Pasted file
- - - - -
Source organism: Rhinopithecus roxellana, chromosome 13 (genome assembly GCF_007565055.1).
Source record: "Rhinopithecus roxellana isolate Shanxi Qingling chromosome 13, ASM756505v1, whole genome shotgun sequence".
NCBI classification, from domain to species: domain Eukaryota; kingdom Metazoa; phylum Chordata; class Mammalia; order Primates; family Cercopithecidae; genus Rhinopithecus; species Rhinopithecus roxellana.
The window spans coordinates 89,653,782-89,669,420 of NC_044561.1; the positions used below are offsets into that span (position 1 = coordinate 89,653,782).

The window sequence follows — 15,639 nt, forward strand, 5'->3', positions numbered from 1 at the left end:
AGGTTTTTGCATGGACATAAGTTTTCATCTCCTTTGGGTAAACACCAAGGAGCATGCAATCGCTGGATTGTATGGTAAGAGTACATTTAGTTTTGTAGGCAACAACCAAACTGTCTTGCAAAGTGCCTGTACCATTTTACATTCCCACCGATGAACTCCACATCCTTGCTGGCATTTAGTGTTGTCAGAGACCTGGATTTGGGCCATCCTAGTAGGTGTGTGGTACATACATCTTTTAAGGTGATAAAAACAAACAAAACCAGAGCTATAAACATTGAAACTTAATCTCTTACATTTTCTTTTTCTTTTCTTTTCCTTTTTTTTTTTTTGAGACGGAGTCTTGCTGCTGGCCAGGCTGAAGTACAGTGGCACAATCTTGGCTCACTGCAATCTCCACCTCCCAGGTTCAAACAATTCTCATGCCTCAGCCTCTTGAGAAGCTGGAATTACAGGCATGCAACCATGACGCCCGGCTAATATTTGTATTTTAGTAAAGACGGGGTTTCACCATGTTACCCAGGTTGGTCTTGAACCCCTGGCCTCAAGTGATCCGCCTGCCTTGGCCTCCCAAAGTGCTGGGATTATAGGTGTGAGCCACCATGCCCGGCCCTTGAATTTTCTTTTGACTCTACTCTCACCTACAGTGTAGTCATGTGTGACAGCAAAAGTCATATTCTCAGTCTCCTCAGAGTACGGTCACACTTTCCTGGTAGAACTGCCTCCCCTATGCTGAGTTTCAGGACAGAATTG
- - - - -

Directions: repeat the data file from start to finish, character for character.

Source organism: Rhinopithecus roxellana, chromosome 13 (genome assembly GCF_007565055.1).
Source record: "Rhinopithecus roxellana isolate Shanxi Qingling chromosome 13, ASM756505v1, whole genome shotgun sequence".
NCBI classification, from domain to species: domain Eukaryota; kingdom Metazoa; phylum Chordata; class Mammalia; order Primates; family Cercopithecidae; genus Rhinopithecus; species Rhinopithecus roxellana.
The window spans coordinates 89,653,782-89,669,420 of NC_044561.1; the positions used below are offsets into that span (position 1 = coordinate 89,653,782).

The window sequence follows — 15,639 nt, forward strand, 5'->3', positions numbered from 1 at the left end:
AGGTTTTTGCATGGACATAAGTTTTCATCTCCTTTGGGTAAACACCAAGGAGCATGCAATCGCTGGATTGTATGGTAAGAGTACATTTAGTTTTGTAGGCAACAACCAAACTGTCTTGCAAAGTGCCTGTACCATTTTACATTCCCACCGATGAACTCCACATCCTTGCTGGCATTTAGTGTTGTCAGAGACCTGGATTTGGGCCATCCTAGTAGGTGTGTGGTACATACATCTTTTAAGGTGATAAAAACAAACAAAACCAGAGCTATAAACATTGAAACTTAATCTCTTACATTTTCTTTTTCTTTTCTTTTCCTTTTTTTTTTTTTGAGACGGAGTCTTGCTGCTGGCCAGGCTGAAGTACAGTGGCACAATCTTGGCTCACTGCAATCTCCACCTCCCAGGTTCAAACAATTCTCATGCCTCAGCCTCTTGAGAAGCTGGAATTACAGGCATGCAACCATGACGCCCGGCTAATATTTGTATTTTAGTAAAGACGGGGTTTCACCATGTTACCCAGGTTGGTCTTGAACCCCTGGCCTCAAGTGATCCGCCTGCCTTGGCCTCCCAAAGTGCTGGGATTATAGGTGTGAGCCACCATGCCCGGCCCTTGAATTTTCTTTTGACTCTACTCTCACCTACAGTGTAGTCATGTGTGACAGCAAAAGTCATATTCTCAGTCTCCTCAGAGTACGGTCACACTTTCCTGGTAGAACTGCCTCCCCTATGCTGAGTTTCAGGACAGAATTG